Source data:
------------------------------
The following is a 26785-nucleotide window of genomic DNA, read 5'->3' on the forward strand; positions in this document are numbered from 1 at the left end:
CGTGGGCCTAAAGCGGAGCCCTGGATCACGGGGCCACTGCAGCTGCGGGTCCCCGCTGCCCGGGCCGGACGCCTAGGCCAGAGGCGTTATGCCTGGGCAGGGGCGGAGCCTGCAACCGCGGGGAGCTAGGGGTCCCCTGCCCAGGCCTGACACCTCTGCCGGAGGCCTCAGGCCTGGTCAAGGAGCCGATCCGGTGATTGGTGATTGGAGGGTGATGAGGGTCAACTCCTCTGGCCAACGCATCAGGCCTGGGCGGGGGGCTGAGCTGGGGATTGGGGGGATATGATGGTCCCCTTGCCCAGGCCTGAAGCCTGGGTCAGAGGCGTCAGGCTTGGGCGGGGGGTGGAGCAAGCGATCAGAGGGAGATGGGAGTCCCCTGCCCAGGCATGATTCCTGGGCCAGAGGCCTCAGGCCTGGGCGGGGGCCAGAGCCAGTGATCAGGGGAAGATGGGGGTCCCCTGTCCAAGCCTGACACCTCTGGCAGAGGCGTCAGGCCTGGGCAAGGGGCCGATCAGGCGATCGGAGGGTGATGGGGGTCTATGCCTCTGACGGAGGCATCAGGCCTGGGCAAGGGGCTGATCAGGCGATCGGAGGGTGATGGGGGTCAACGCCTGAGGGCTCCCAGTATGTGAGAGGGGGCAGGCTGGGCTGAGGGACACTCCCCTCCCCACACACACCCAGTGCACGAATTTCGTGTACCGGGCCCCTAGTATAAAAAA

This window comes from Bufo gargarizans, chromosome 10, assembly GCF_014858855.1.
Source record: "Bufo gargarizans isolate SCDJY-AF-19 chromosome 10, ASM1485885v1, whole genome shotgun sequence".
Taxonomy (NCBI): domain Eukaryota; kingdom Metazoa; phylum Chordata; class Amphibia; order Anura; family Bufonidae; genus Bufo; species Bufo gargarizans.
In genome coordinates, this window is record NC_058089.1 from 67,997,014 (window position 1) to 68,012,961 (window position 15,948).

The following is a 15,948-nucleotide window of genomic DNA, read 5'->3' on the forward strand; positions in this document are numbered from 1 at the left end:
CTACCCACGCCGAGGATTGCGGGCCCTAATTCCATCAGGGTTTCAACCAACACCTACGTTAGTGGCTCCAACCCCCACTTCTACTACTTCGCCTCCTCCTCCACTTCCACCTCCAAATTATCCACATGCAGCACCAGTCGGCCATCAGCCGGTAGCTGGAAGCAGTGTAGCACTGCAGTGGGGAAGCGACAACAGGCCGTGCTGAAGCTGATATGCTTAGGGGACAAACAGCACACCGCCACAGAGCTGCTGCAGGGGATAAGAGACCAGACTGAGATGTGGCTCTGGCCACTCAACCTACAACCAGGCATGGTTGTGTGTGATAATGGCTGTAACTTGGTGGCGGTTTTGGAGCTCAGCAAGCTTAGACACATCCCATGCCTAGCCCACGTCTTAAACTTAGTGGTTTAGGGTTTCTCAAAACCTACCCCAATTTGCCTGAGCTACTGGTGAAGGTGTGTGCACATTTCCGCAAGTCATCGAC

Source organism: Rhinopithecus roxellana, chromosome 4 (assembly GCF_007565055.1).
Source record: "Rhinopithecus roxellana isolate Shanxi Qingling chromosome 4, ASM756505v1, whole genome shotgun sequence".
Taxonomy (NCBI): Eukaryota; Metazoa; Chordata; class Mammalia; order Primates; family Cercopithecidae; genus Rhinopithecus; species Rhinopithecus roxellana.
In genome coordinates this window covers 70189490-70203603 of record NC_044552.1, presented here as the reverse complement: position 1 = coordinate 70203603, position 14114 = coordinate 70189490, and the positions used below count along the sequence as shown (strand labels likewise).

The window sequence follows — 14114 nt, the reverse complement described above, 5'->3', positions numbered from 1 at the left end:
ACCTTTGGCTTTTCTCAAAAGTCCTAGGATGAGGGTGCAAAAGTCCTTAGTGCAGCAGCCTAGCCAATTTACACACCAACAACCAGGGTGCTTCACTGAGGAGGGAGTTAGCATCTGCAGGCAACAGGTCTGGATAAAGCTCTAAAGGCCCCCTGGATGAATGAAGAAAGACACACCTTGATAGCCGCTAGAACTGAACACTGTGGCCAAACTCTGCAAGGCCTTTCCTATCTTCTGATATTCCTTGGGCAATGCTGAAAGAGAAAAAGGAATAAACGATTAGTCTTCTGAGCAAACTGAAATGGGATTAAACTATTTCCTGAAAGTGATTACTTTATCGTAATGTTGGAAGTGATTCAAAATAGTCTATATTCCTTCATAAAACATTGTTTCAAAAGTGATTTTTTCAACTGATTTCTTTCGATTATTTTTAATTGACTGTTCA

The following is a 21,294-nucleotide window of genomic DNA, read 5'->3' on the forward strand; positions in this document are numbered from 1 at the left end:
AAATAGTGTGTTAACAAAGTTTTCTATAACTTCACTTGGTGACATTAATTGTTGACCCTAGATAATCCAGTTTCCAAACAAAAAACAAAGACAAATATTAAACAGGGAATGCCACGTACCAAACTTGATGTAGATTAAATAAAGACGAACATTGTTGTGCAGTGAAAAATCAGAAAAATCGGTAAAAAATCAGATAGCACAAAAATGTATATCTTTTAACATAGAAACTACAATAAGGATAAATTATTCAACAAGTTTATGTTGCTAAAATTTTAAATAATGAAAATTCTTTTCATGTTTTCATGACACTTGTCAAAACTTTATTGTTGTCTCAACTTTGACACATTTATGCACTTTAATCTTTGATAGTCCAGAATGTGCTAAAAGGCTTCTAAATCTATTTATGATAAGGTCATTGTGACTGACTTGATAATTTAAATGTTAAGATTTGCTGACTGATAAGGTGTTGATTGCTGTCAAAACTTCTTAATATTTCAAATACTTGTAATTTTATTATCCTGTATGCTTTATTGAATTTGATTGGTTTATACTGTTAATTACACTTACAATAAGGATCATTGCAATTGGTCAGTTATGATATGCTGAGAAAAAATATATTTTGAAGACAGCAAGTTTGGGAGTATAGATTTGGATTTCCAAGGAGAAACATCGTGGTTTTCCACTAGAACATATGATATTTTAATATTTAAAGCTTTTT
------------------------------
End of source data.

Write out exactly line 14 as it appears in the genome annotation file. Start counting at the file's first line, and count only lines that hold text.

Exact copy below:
ACCTTTGGCTTTTCTCAAAAGTCCTAGGATGAGGGTGCAAAAGTCCTTAGTGCAGCAGCCTAGCCAATTTACACACCAACAACCAGGGTGCTTCACTGAGGAGGGAGTTAGCATCTGCAGGCAACAGGTCTGGATAAAGCTCTAAAGGCCCCCTGGATGAATGAAGAAAGACACACCTTGATAGCCGCTAGAACTGAACACTGTGGCCAAACTCTGCAAGGCCTTTCCTATCTTCTGATATTCCTTGGGCAATGCTGAAAGAGAAAAAGGAATAAACGATTAGTCTTCTGAGCAAACTGAAATGGGATTAAACTATTTCCTGAAAGTGATTACTTTATCGTAATGTTGGAAGTGATTCAAAATAGTCTATATTCCTTCATAAAACATTGTTTCAAAAGTGATTTTTTCAACTGATTTCTTTCGATTATTTTTAATTGACTGTTCA